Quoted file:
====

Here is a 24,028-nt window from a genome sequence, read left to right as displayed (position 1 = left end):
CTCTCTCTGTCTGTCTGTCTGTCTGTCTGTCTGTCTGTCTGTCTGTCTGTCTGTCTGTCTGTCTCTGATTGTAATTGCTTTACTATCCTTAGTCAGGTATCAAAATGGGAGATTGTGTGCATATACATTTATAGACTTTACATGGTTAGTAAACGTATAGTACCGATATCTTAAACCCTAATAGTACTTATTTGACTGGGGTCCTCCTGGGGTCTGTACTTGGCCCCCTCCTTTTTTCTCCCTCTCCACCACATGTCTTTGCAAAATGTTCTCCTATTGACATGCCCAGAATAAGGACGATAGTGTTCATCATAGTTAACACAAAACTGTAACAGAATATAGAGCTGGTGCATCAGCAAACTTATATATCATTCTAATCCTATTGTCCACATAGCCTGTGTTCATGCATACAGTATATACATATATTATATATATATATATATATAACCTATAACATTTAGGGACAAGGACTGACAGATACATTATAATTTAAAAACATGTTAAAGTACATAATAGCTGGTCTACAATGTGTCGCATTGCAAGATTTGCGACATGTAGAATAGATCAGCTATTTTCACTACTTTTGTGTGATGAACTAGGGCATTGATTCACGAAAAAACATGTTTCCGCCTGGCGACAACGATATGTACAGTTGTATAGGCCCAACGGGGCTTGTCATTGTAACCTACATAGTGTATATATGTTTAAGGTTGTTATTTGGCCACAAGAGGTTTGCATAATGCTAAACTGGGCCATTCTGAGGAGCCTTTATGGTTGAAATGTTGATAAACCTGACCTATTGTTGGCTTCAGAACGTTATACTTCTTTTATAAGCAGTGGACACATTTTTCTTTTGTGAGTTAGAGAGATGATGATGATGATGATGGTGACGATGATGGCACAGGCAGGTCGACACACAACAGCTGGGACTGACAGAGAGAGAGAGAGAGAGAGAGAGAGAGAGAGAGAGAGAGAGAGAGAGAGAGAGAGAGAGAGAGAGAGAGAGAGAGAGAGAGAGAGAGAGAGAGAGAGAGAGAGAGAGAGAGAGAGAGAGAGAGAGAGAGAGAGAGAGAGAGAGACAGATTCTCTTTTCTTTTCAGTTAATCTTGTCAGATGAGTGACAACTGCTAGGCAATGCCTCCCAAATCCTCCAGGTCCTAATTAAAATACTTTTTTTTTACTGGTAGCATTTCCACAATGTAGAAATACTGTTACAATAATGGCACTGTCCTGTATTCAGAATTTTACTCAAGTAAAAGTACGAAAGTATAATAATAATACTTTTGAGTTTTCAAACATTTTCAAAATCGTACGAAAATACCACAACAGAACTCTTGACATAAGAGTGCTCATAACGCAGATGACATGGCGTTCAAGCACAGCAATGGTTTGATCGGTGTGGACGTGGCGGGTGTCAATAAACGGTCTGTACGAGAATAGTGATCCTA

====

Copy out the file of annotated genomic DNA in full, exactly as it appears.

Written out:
Here is a 24,028-nt window from a genome sequence, read left to right as displayed (position 1 = left end):
CTCTCTCTGTCTGTCTGTCTGTCTGTCTGTCTGTCTGTCTGTCTGTCTGTCTGTCTGTCTGTCTCTGATTGTAATTGCTTTACTATCCTTAGTCAGGTATCAAAATGGGAGATTGTGTGCATATACATTTATAGACTTTACATGGTTAGTAAACGTATAGTACCGATATCTTAAACCCTAATAGTACTTATTTGACTGGGGTCCTCCTGGGGTCTGTACTTGGCCCCCTCCTTTTTTCTCCCTCTCCACCACATGTCTTTGCAAAATGTTCTCCTATTGACATGCCCAGAATAAGGACGATAGTGTTCATCATAGTTAACACAAAACTGTAACAGAATATAGAGCTGGTGCATCAGCAAACTTATATATCATTCTAATCCTATTGTCCACATAGCCTGTGTTCATGCATACAGTATATACATATATTATATATATATATATATATAACCTATAACATTTAGGGACAAGGACTGACAGATACATTATAATTTAAAAACATGTTAAAGTACATAATAGCTGGTCTACAATGTGTCGCATTGCAAGATTTGCGACATGTAGAATAGATCAGCTATTTTCACTACTTTTGTGTGATGAACTAGGGCATTGATTCACGAAAAAACATGTTTCCGCCTGGCGACAACGATATGTACAGTTGTATAGGCCCAACGGGGCTTGTCATTGTAACCTACATAGTGTATATATGTTTAAGGTTGTTATTTGGCCACAAGAGGTTTGCATAATGCTAAACTGGGCCATTCTGAGGAGCCTTTATGGTTGAAATGTTGATAAACCTGACCTATTGTTGGCTTCAGAACGTTATACTTCTTTTATAAGCAGTGGACACATTTTTCTTTTGTGAGTTAGAGAGATGATGATGATGATGATGGTGACGATGATGGCACAGGCAGGTCGACACACAACAGCTGGGACTGACAGAGAGAGAGAGAGAGAGAGAGAGAGAGAGAGAGAGAGAGAGAGAGAGAGAGAGAGAGAGAGAGAGAGAGAGAGAGAGAGAGAGAGAGAGAGAGAGAGAGAGAGAGAGAGAGAGAGAGAGAGAGAGAGAGAGAGAGAGAGAGAGACAGATTCTCTTTTCTTTTCAGTTAATCTTGTCAGATGAGTGACAACTGCTAGGCAATGCCTCCCAAATCCTCCAGGTCCTAATTAAAATACTTTTTTTTTACTGGTAGCATTTCCACAATGTAGAAATACTGTTACAATAATGGCACTGTCCTGTATTCAGAATTTTACTCAAGTAAAAGTACGAAAGTATAATAATAATACTTTTGAGTTTTCAAACATTTTCAAAATCGTACGAAAATACCACAACAGAACTCTTGACATAAGAGTGCTCATAACGCAGATGACATGGCGTTCAAGCACAGCAATGGTTTGATCGGTGTGGACGTGGCGGGTGTCAATAAACGGTCTGTACGAGAATAGTGATCCTA